which of these palettes to pick?

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Old 05 May 2013   #1
WIP aid needed with character design

need urgent advice D= top one is the one i am working with, but then its somehow too bleak in comparison with what it could be x[ my passion for acid red is undying and might make smashing win D= tthats just red layer with different modes for now, but somehow im at complete loss over here after checking x/ scene is supposed to be jungle with some lonesome plant nymph. do give other input if you got any x] thanks!


Last edited by Stormchain : 05 May 2013 at 07:20 PM.
Old 05 May 2013   #2
I like the blues in the second one, but not the reds...the reds do not give a feel of a lonesome nymph. Might want to make it more of a night scene? The yellowy day ones don't give a "feel" of lonesome. Do you understand?
I might make you feel but I can't make you think.
Old 05 May 2013   #3
spring clouds my judgement =D the last one looks withered, could suit the theme in theory... x/ wont look as thriving jungle though
Old 05 May 2013   #4

so theres the end result
Old 05 May 2013   #5
Usually, cooler colors are what conveys loneliness/sadness better (that's why people refer to feeling "blue").

You have a single-color-family approach in all versions--is that a personal preference? The latest version with the red flower-head doesn't quite convey loneliness. Red is a very striking color, and that in and of itself isn't a problem. I think the problem has more to do with the body language of the nymph. Think about how lonely people carry themselves. They appear withdrawn, introverted, shy, sad, insecure, etc. If you want the narrative to have strong readability, it's important to make sure the character has the right body language and facial expression to convey the emotion you want to express.

You might want to also increase the readability of the main focal point by creating a stronger separation of it and the surrounding elements with contrasting values and colors. You can use lighting to do it, or alter the local values/colors. Varying the hue, saturation just enough can help, without pushing too far and break your single-color-family palette.
Old 05 May 2013   #6
you are completely right. should have gone with night/blue for that.

began with one mindselt but spent too much time drawing outside and spring killed the mood i wanted to convey x/ well, to hell with that - worked out well in the end. my usual pref are reds. since the starting "green" picture had none of it, just began panicking and push for it. the #2 example was completely unearthly and thought like maybe it was time to play with non signature styles... but yeah in the end the high contrast is too alien for me, probably cant work it anyway.

also, somewhere along the way started thinking what could she be reaching for? and it turns out i had spare time to work the idea further. now, there's different dilemma. cant decide who that guy should be. have been sitting on this forever, unable to make decisive move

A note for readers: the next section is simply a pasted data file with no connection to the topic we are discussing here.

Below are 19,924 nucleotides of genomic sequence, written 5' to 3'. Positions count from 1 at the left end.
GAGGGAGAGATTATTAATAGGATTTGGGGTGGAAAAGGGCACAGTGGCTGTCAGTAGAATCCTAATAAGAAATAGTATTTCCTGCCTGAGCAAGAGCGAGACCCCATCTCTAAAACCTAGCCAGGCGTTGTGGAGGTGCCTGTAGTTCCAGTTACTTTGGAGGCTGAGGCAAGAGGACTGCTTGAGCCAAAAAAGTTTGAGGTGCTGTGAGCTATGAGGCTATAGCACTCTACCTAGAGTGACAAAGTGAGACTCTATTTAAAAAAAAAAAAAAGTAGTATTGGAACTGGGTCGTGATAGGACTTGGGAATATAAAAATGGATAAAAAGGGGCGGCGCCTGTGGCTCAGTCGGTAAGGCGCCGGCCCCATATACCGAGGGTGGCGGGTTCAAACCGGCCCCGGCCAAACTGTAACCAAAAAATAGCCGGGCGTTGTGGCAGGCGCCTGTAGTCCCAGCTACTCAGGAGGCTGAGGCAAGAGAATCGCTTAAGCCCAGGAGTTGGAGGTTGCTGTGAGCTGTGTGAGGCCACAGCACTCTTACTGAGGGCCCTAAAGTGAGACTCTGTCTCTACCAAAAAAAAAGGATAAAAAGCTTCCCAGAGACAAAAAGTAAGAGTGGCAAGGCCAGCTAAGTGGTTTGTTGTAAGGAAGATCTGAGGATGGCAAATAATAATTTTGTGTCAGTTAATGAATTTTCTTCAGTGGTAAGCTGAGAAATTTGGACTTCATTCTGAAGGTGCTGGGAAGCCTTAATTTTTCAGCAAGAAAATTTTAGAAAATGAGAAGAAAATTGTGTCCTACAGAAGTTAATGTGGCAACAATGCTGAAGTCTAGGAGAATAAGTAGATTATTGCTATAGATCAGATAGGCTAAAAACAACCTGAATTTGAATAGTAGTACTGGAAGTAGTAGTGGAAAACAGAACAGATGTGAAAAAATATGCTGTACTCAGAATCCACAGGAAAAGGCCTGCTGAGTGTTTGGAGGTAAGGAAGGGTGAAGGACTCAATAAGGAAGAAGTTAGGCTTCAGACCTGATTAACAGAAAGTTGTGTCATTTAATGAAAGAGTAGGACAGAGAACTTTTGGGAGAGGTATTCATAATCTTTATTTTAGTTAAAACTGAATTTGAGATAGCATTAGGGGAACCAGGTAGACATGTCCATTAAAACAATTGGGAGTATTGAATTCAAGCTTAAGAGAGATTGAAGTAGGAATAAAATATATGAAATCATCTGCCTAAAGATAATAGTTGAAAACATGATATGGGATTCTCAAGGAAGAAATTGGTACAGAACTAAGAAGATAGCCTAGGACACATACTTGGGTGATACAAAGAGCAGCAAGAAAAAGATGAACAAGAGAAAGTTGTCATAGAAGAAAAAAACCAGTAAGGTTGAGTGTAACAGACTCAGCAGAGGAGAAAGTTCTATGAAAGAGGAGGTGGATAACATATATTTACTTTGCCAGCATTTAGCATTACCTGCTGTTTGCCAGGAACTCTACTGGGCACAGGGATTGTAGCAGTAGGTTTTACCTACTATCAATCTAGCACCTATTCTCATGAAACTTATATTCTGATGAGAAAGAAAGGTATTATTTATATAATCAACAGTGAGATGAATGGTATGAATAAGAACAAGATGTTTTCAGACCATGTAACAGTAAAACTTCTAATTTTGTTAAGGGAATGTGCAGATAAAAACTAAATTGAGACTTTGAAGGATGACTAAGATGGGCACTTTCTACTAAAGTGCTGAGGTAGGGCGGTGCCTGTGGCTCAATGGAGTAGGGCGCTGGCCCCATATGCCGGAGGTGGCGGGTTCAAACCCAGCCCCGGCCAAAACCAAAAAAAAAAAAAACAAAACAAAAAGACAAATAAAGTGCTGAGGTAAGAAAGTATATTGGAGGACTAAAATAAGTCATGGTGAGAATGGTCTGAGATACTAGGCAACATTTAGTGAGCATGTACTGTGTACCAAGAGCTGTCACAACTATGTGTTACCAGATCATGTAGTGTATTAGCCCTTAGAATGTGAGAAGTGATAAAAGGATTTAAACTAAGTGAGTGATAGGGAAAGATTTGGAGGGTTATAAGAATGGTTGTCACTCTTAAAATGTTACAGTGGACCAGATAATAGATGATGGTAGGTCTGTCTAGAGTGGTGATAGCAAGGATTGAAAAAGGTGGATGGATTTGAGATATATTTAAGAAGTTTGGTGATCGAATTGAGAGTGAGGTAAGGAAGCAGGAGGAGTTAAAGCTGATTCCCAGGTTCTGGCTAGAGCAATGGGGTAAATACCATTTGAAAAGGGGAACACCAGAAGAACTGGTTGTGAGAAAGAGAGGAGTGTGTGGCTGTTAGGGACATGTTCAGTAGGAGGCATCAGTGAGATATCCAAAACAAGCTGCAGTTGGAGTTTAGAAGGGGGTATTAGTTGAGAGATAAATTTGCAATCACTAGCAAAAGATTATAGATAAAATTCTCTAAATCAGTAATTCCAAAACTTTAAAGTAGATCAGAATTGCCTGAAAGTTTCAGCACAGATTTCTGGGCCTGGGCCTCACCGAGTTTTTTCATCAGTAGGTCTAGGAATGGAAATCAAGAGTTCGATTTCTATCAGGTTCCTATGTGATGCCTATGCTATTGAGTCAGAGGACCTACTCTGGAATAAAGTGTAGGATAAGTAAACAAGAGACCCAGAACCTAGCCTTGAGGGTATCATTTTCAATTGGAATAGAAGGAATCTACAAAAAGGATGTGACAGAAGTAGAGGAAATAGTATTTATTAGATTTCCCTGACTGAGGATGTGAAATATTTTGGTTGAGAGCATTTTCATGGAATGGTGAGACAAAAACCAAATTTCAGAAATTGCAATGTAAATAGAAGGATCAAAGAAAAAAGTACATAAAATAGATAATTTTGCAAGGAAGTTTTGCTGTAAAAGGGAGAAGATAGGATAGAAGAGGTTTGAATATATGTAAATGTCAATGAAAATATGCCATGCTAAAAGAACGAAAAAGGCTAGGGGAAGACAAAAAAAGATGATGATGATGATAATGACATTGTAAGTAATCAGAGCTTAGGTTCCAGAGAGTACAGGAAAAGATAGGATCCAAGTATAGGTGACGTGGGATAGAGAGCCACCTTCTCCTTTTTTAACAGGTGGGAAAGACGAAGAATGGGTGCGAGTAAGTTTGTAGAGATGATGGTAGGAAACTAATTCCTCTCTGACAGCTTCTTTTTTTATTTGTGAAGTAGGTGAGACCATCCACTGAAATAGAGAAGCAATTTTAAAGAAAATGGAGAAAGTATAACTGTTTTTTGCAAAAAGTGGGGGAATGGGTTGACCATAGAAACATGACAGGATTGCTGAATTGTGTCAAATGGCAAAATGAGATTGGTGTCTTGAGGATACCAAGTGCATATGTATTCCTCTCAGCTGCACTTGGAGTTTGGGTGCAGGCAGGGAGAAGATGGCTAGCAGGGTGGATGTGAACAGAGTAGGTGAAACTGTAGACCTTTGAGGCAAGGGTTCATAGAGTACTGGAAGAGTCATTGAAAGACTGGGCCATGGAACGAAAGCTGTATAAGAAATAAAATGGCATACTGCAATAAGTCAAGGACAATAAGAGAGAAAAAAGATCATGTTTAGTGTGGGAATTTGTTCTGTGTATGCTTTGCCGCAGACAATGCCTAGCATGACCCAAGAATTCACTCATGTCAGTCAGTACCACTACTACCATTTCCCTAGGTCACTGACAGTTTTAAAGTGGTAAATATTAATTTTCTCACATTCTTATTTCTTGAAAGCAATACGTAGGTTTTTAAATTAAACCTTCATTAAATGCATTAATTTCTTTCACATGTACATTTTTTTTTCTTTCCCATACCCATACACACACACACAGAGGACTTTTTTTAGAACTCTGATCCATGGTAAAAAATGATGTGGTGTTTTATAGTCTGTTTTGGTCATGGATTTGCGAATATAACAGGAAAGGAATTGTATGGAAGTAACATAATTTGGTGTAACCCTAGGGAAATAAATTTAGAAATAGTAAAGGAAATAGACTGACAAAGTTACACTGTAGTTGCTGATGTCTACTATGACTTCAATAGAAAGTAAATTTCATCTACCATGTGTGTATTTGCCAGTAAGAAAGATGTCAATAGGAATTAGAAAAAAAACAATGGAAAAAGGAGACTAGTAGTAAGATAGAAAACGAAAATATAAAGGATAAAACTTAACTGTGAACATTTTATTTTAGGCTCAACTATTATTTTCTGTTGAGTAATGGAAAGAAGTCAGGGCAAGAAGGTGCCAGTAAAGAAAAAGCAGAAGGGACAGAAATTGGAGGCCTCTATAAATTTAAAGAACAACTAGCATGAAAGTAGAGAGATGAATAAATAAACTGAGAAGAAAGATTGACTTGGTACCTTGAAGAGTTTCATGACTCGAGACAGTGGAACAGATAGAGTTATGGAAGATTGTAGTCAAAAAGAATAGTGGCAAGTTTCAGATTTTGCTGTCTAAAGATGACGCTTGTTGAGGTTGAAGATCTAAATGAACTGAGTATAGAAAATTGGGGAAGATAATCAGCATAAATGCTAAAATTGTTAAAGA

an animal anthro? but thats so cliche
a naga? cuz the tails are amazing >_<!
human? so very boring, but kind of fitting for nymph to prey on.
another plant? fits the setting best, but... that idea already used for the chick

Old 05 May 2013   #7
As a visual storyteller, you need to start thinking like a storyteller should, not just someone who draws/paints pictures.

What is the narrative you want to express? Who is she? Why is she even there in the scene? What do you want to convey in this scene? What is the premise for this narrative? Why should it matter to your audience? How do you make your audience care about what's happening in your scene and what your characters are doing and feeling?

If you want to become better at communicating narrative ideas as a visual storyteller, then you need to start adopting the mindset of movie directors, screenplay writers, and novelists. Visual storytellers are more than just people who make pretty pictures--they are first and foremost, storytellers with something to express.
Old 05 May 2013   #8
well and that is the final result
Old 05 May 2013   #9
Ah, that looks much better. The tree in the middle as symbol for the division that keeps these two characters apart is a good call. Also seeing the two of them in the same image makes their longing more obvious.

The female's readability is still a bit low. If you simply compare her to the male, it's obvious the male's readability is much higher. The contrast of values with the immediate background around him is stronger, while she blend into the background a bit too much.

While the tree in the middle is a good symbolic element, the overall composition feels a bit too balanced (locked by similar visual weight on both sides), without a more natural visual flow. One solution is to move the camera so it is looking at this scene from a bit more of an angle, instead of straight-on profile angle.
Old 05 May 2013   #10
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